Monkeys Drop Dead from Trees as Heatwave Grips Mexico

4 mins

147 endangered Howler Monkeys have died so far due to extreme temperatures in the North American country

Howler monkeys are ‘falling out of trees like apples’ in Mexico as the nation endures a severe heatwave.

So far the number of deaths of the species has been recorded at 147.

In the first recorded incidents 83 of the  primates, known for their roaring vocal calls, were found dead in the Gulf coast state of Tabasco, with the deaths linked to climate change issues including heat, drought and deforestation.

Others were rescued by residents, including five that were rushed to a local veterinarian who battled to save them.

‘They arrived in critical condition, with dehydration and fever,’ said Dr Sergio Valenzuela. ‘They were as limp as rags. It was heatstroke.’

baby howler monkey in someone's arms

The animal doctor put ice on their limp hands and feet, and hooked them up to IV drips.

So far, the monkeys appear to be on the mend, and are exhibiting more of their usual characteristics. They are now in cages at Valenzuela’s office.

He said: ‘They’re recovering. They’re aggressive, they’re biting again,’ he said, noting that was a healthy sign for the creatures.

Monkeys falling like apples

In the first reports of the deaths, wildlife biologist Gilberto Pozo counted  83 of the animals dead or dying on the ground under trees.

‘They were falling out of the trees like apples,’ he said. ‘They were in a state of severe dehydration, and they died within a matter of minutes.’

He attributes the deaths to various environmental causes including abnormally high heat levels, drought, forest fires and logging that deprives the monkeys of water, shade and the fruit they eat.

Also the falls from metres up in the tree canopy inflicted additional damage that often finally killed the already sick and injured animals.

5 howler monkeys on a branch

‘This is a sentinel species,’ Pozo said, referring to the effect where what is happening to one species can say a lot about an ecosystem. ‘It is telling us something about what is happening with climate change.’

Pozo’s group has set up a special recovery stations for monkeys – it currently holds five monkeys, but birds and reptiles have also been affected – and is organising a team of specialised veterinarians to give the primates the care they need.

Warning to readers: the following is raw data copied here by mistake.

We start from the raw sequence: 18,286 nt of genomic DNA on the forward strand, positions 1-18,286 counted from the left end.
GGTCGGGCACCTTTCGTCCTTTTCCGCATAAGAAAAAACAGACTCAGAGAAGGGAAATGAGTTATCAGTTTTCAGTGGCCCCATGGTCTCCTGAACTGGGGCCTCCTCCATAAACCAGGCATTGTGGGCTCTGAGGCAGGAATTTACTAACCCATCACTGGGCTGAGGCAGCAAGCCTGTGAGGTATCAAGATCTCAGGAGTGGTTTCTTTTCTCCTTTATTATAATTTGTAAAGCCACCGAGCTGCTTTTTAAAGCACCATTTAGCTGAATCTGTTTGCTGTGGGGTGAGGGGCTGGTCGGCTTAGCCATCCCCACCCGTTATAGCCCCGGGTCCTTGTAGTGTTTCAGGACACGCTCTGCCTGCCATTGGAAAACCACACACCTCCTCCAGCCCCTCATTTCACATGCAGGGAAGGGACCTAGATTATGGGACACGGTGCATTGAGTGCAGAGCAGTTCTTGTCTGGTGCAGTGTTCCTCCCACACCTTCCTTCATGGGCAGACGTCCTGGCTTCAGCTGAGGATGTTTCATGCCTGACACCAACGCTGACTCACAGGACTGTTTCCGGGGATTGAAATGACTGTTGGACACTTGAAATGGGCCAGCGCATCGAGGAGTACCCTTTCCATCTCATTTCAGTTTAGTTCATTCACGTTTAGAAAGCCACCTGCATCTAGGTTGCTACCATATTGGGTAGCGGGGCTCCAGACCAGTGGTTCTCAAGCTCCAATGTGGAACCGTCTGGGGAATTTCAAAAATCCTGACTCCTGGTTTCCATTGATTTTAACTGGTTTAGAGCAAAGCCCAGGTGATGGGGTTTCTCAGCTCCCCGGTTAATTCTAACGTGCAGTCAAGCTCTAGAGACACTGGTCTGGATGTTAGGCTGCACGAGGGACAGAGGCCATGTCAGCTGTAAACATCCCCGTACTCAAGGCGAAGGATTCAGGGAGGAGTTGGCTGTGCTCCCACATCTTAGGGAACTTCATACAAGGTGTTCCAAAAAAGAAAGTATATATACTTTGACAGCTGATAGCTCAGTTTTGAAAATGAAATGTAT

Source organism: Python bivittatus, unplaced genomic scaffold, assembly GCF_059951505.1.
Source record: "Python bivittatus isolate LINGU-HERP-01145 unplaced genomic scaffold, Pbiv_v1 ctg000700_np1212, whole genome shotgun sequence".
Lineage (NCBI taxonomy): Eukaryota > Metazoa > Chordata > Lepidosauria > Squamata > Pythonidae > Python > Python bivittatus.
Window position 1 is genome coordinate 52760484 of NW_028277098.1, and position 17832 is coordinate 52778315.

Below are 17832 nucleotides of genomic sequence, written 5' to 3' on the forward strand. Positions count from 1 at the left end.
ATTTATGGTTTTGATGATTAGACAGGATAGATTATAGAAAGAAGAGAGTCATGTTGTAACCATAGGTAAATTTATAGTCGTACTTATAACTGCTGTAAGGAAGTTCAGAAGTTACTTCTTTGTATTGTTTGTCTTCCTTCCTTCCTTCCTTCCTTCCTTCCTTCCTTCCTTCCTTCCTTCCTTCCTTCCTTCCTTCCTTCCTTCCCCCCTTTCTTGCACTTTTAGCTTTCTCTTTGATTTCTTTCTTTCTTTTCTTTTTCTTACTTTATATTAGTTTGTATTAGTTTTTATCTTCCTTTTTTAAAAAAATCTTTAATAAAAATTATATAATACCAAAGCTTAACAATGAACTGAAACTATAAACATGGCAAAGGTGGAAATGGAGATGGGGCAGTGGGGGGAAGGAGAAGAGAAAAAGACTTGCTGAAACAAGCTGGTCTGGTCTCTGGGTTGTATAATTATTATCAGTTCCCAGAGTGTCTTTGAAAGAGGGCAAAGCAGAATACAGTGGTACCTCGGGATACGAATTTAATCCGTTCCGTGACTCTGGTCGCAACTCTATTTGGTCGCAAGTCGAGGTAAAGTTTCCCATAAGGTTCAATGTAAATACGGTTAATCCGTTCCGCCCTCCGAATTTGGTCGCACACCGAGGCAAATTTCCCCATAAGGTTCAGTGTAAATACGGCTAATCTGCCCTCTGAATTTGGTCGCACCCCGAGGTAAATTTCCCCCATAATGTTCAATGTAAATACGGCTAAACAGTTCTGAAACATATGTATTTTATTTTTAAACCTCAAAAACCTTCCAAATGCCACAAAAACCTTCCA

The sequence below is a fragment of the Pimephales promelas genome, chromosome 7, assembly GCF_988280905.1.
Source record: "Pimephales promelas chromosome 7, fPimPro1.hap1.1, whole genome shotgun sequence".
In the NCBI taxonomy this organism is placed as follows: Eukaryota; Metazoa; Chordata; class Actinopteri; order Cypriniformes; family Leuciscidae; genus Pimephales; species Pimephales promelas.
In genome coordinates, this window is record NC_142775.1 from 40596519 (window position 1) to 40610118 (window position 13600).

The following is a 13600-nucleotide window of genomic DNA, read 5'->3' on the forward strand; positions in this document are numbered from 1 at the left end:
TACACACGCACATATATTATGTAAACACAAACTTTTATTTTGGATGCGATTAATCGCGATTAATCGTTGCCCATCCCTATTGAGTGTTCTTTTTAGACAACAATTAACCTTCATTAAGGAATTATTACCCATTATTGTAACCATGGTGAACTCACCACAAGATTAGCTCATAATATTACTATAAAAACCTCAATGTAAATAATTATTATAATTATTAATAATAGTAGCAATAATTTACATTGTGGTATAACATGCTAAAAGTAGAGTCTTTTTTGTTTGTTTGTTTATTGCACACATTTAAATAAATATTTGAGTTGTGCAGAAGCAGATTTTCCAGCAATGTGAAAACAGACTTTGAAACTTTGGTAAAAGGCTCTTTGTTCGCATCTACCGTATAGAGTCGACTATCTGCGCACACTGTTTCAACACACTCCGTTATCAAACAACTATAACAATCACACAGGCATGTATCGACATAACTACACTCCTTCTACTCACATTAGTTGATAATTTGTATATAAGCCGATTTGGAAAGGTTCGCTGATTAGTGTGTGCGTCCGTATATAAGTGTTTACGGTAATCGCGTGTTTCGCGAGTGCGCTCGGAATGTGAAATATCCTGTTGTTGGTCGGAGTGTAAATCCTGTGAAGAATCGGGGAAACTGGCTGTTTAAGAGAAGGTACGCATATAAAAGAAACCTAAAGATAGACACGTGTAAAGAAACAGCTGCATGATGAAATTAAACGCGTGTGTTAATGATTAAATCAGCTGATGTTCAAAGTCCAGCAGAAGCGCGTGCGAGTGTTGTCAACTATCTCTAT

Mantled howler monkeys are one of the largest primates in Mexico and Central America. They eat fruit and leaves, which are also one of their main sources of water.

‘Though species have evolved to adapt to different conditions, things are now changing so fast, that it’s going to be very difficult for many species to adapt. There is not enough time.’

Dr Liliana Cortés Ortiz, Primatologist, University of Michigan

The species, which is found as far south as Peru, is considered vulnerable by the International Union for Conservation of Nature. But the Mexican subspecies is in worse shape and has been classified as endangered.

This isn’t the first time this species of howler monkeys has been in danger. In 2016, a similarly hot and dry year, mass die-offs of howler monkeys were also reported in Nicaragua. At the time, scientists estimated at least 280 had animals died in three months, though they were unable to pinpoint the cause.

Researching the cause

Now, scientists from the region are forming a working group to put together protocols that lay out what people should and shouldn’t do if they find monkeys in distress. They are also trying to attract funding to do more research into the causes of the deaths.

Dr Liliana Cortés Ortiz, a primatologist at the University of Michigan and the vice chair of the primate specialist group at the International Union for Conservation of Nature said she worried about what could be happening to other species that people aren’t as likely to notice.

‘Though species have evolved to adapt to different conditions, things are now changing so fast, that it’s going to be very difficult for many species to adapt,’ she said. ‘There is not enough time.’

In May nine cities in Mexico set temperature records, with Ciudad Victoria, in the border state of Tamaulipas, registering 47C. Across the country more than 20 human casualties have been linked to the heat.

Newsletter signup